Assange to NSA whistleblower Snowden: ‘We are winning, but I hope you have a plan’
“I have called for exactly such actions in response to the surveillance state, and it is pleasing to see such simple, concrete proof,” Assange told RT, from the Ecuador embassy in London, where he has been holed up for a year.
Last week Snowden, a highly-paid software contractor, revealed the existence of PRISM, an overarching National Security Agency (NSA) program that collects vast amounts of personal online communication.
Assange said that he was aware that the US government was extensively collecting private citizens’ data, but admitted that he was “shocked” by how means of surveillance are “intermeshed into one single system”.
Classified documents leaked to the Guardian showed that the software, operational since 2007, was collating tens of millions of pieces of information each month from the protected inner servers of leading companies such as Google, Facebook and Apple.
On Monday, 29 year-old Snowden, a resident of Hawaii, disappeared
from his hotel room in Hong Kong, where he has been for the past
three weeks, and has not been contacted since.
Assange has urged him to leave China, whose government he described as “no friend of whistleblowers”.
Instead he has urged him to seek asylum in Russia (which earlier said “it would consider it”) or South America.
“We have been in contact with Snowden’s people in terms of the possible advice and support we can give him,” said Assange.
The chief of WikiLeaks, which became famous for publishing more than 250,000 classified US diplomatic cables, insisted that the latest leak was part of a new trend, and that in the future, the communication capability of the internet would make it impossible to keep any such program secret.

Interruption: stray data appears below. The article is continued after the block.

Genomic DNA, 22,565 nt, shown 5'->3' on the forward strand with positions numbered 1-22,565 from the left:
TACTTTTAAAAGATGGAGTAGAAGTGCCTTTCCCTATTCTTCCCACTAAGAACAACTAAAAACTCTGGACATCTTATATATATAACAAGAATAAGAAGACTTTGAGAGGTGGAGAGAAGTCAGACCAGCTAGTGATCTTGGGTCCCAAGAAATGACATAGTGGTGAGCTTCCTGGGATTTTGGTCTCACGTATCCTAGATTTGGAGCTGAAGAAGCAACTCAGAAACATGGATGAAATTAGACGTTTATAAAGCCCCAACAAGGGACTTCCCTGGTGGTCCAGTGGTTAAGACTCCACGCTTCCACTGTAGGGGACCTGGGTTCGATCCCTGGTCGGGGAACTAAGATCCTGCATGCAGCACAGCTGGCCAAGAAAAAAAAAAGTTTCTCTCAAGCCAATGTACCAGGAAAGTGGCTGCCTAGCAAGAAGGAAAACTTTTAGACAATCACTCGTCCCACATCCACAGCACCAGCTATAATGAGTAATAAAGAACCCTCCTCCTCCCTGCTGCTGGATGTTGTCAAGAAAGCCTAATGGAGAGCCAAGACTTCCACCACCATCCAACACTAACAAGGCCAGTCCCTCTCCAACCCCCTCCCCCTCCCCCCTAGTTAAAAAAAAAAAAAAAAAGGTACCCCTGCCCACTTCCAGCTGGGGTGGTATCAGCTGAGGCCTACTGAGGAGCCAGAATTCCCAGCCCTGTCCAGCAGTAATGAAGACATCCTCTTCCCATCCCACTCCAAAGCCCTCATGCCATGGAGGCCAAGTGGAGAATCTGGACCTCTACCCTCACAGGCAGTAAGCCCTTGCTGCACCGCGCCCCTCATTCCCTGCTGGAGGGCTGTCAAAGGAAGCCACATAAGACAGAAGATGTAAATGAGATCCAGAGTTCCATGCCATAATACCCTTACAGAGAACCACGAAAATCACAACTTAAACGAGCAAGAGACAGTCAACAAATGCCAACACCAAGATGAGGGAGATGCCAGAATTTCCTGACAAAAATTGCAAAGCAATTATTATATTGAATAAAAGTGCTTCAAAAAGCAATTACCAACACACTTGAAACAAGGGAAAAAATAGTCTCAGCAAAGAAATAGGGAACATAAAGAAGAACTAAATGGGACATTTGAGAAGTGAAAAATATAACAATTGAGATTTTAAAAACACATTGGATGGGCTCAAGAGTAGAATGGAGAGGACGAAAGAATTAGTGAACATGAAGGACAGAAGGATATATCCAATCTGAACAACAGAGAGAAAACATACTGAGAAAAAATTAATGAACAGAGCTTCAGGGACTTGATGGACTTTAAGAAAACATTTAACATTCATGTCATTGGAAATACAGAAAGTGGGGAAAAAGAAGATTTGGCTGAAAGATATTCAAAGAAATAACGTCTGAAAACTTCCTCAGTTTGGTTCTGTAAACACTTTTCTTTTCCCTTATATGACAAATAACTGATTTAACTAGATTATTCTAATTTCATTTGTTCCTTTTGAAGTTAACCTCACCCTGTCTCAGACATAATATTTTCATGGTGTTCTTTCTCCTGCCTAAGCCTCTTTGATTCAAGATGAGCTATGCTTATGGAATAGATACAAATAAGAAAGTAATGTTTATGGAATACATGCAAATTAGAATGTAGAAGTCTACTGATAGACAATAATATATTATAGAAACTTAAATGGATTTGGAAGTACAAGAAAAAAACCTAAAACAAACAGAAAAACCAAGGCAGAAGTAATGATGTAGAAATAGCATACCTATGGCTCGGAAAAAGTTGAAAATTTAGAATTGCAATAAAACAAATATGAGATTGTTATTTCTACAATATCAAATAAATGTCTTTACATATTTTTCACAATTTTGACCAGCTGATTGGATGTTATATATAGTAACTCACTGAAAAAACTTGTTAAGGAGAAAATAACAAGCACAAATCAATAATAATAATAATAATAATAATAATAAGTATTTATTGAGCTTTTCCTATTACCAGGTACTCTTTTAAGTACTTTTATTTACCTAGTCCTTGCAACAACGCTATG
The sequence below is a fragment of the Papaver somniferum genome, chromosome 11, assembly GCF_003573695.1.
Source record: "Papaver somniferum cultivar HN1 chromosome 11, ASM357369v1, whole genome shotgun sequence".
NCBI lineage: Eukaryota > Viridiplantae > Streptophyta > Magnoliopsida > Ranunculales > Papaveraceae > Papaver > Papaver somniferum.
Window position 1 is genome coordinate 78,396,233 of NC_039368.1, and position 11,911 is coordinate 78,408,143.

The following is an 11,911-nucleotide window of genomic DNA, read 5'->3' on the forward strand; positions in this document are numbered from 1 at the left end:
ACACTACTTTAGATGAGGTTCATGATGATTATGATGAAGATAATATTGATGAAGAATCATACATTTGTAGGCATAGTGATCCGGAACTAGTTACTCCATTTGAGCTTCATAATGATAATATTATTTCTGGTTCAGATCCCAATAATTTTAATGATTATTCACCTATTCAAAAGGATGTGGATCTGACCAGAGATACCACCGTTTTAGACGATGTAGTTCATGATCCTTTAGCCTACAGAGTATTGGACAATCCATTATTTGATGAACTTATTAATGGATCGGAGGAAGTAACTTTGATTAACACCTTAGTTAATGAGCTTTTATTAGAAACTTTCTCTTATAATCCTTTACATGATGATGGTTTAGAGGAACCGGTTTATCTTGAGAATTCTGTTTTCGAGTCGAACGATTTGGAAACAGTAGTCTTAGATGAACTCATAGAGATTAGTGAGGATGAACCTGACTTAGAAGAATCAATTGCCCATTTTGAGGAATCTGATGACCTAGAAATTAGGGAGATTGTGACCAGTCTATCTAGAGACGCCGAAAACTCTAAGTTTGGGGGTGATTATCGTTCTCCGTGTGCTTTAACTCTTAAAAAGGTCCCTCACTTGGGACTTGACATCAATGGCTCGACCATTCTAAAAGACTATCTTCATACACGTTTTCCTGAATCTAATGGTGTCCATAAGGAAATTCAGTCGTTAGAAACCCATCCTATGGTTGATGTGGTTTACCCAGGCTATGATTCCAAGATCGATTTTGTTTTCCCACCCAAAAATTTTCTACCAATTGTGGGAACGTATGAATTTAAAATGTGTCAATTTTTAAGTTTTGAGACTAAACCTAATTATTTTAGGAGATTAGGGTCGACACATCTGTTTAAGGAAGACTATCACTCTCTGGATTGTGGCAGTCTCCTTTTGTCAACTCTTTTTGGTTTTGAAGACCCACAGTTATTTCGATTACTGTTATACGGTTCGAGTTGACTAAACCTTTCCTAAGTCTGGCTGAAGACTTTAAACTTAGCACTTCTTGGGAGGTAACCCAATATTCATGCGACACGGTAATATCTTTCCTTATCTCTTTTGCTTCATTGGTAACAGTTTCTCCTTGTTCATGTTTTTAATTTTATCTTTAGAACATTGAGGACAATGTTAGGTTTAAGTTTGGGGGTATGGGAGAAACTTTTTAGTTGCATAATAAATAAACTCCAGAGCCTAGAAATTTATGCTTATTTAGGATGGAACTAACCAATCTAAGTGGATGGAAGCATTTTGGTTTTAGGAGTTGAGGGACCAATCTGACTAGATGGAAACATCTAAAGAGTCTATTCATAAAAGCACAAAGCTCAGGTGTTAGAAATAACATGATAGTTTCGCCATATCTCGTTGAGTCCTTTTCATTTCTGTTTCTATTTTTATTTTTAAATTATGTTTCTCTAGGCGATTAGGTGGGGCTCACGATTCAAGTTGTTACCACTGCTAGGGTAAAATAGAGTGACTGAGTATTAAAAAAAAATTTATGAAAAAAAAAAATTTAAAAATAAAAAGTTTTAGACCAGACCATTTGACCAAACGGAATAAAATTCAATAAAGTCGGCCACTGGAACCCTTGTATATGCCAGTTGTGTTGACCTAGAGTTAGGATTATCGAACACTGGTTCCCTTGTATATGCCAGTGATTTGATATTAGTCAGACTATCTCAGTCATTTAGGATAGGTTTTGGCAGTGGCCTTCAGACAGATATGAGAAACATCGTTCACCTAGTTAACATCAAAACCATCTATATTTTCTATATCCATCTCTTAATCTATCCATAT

“I think we are winning, and we are a part of a new international body politic that is developing thanks to the internet,” said Assange.
Assange warned that Snowden and his family would be aggressively pursued by the US prosecutors for “years and years”.
He also compared Snowden’s possible fate to that of Bradley Manning, the US private who was responsible for downloading the diplomatic cables. Manning is currently standing trial on over 20 different charges, including publishing data that was later accessed by Osama Bin Laden.
“The [Manning] trial is trying to set a precedent – that communicating with the media is the same as communicating with the enemy, and that’s a a death penalty offense,” said Assange.
Assange, is stuck in the Ecuadorian embassy, as he faces extradition to Sweden to be questioned over alleged sexual assault the moment he steps out. His lawyers argue that he could then be extradited to the US on more grave charges connected to WikiLeaks, which they say have been prepared against him.
The Australian wished Snowden better luck during his escape.
“Perhaps Snowden has a plan we don’t know about. I hope
so,” said Assange.